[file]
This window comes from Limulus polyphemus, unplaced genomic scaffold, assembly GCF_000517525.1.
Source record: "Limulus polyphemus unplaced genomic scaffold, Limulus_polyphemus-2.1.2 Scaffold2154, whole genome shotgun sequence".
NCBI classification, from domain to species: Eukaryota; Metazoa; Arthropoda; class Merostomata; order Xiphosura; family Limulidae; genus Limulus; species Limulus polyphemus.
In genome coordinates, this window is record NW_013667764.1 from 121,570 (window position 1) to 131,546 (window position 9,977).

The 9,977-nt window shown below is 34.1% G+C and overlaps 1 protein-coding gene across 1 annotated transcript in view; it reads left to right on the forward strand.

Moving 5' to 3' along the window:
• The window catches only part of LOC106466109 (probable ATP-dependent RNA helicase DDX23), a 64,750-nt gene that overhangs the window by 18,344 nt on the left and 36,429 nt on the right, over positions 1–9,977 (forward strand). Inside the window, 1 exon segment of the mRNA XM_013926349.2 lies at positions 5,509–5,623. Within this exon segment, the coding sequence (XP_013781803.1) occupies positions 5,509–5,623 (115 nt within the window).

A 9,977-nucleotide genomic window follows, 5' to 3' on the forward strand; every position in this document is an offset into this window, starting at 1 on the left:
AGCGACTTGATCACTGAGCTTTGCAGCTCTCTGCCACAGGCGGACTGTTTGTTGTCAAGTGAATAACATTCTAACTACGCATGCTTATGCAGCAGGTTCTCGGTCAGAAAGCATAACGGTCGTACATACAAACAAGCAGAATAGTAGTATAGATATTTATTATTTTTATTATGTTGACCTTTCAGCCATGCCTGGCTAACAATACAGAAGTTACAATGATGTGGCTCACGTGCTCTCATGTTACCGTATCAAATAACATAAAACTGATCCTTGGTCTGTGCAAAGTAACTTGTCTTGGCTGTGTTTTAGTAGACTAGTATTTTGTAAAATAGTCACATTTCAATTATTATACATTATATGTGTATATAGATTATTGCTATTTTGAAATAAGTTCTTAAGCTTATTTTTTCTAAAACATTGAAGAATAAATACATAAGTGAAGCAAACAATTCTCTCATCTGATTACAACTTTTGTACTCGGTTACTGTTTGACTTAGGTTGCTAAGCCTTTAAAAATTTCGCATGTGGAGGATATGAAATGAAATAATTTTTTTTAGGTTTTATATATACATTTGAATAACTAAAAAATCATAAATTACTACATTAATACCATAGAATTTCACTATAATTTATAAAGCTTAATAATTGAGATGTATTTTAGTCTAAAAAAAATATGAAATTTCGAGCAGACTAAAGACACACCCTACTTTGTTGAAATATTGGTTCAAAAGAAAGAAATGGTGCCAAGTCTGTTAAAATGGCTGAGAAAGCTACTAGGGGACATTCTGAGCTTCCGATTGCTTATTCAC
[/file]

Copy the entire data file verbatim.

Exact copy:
This window comes from Limulus polyphemus, unplaced genomic scaffold, assembly GCF_000517525.1.
Source record: "Limulus polyphemus unplaced genomic scaffold, Limulus_polyphemus-2.1.2 Scaffold2154, whole genome shotgun sequence".
NCBI classification, from domain to species: Eukaryota; Metazoa; Arthropoda; class Merostomata; order Xiphosura; family Limulidae; genus Limulus; species Limulus polyphemus.
In genome coordinates, this window is record NW_013667764.1 from 121,570 (window position 1) to 131,546 (window position 9,977).

The 9,977-nt window shown below is 34.1% G+C and overlaps 1 protein-coding gene across 1 annotated transcript in view; it reads left to right on the forward strand.

Moving 5' to 3' along the window:
• The window catches only part of LOC106466109 (probable ATP-dependent RNA helicase DDX23), a 64,750-nt gene that overhangs the window by 18,344 nt on the left and 36,429 nt on the right, over positions 1–9,977 (forward strand). Inside the window, 1 exon segment of the mRNA XM_013926349.2 lies at positions 5,509–5,623. Within this exon segment, the coding sequence (XP_013781803.1) occupies positions 5,509–5,623 (115 nt within the window).

A 9,977-nucleotide genomic window follows, 5' to 3' on the forward strand; every position in this document is an offset into this window, starting at 1 on the left:
AGCGACTTGATCACTGAGCTTTGCAGCTCTCTGCCACAGGCGGACTGTTTGTTGTCAAGTGAATAACATTCTAACTACGCATGCTTATGCAGCAGGTTCTCGGTCAGAAAGCATAACGGTCGTACATACAAACAAGCAGAATAGTAGTATAGATATTTATTATTTTTATTATGTTGACCTTTCAGCCATGCCTGGCTAACAATACAGAAGTTACAATGATGTGGCTCACGTGCTCTCATGTTACCGTATCAAATAACATAAAACTGATCCTTGGTCTGTGCAAAGTAACTTGTCTTGGCTGTGTTTTAGTAGACTAGTATTTTGTAAAATAGTCACATTTCAATTATTATACATTATATGTGTATATAGATTATTGCTATTTTGAAATAAGTTCTTAAGCTTATTTTTTCTAAAACATTGAAGAATAAATACATAAGTGAAGCAAACAATTCTCTCATCTGATTACAACTTTTGTACTCGGTTACTGTTTGACTTAGGTTGCTAAGCCTTTAAAAATTTCGCATGTGGAGGATATGAAATGAAATAATTTTTTTTAGGTTTTATATATACATTTGAATAACTAAAAAATCATAAATTACTACATTAATACCATAGAATTTCACTATAATTTATAAAGCTTAATAATTGAGATGTATTTTAGTCTAAAAAAAATATGAAATTTCGAGCAGACTAAAGACACACCCTACTTTGTTGAAATATTGGTTCAAAAGAAAGAAATGGTGCCAAGTCTGTTAAAATGGCTGAGAAAGCTACTAGGGGACATTCTGAGCTTCCGATTGCTTATTCAC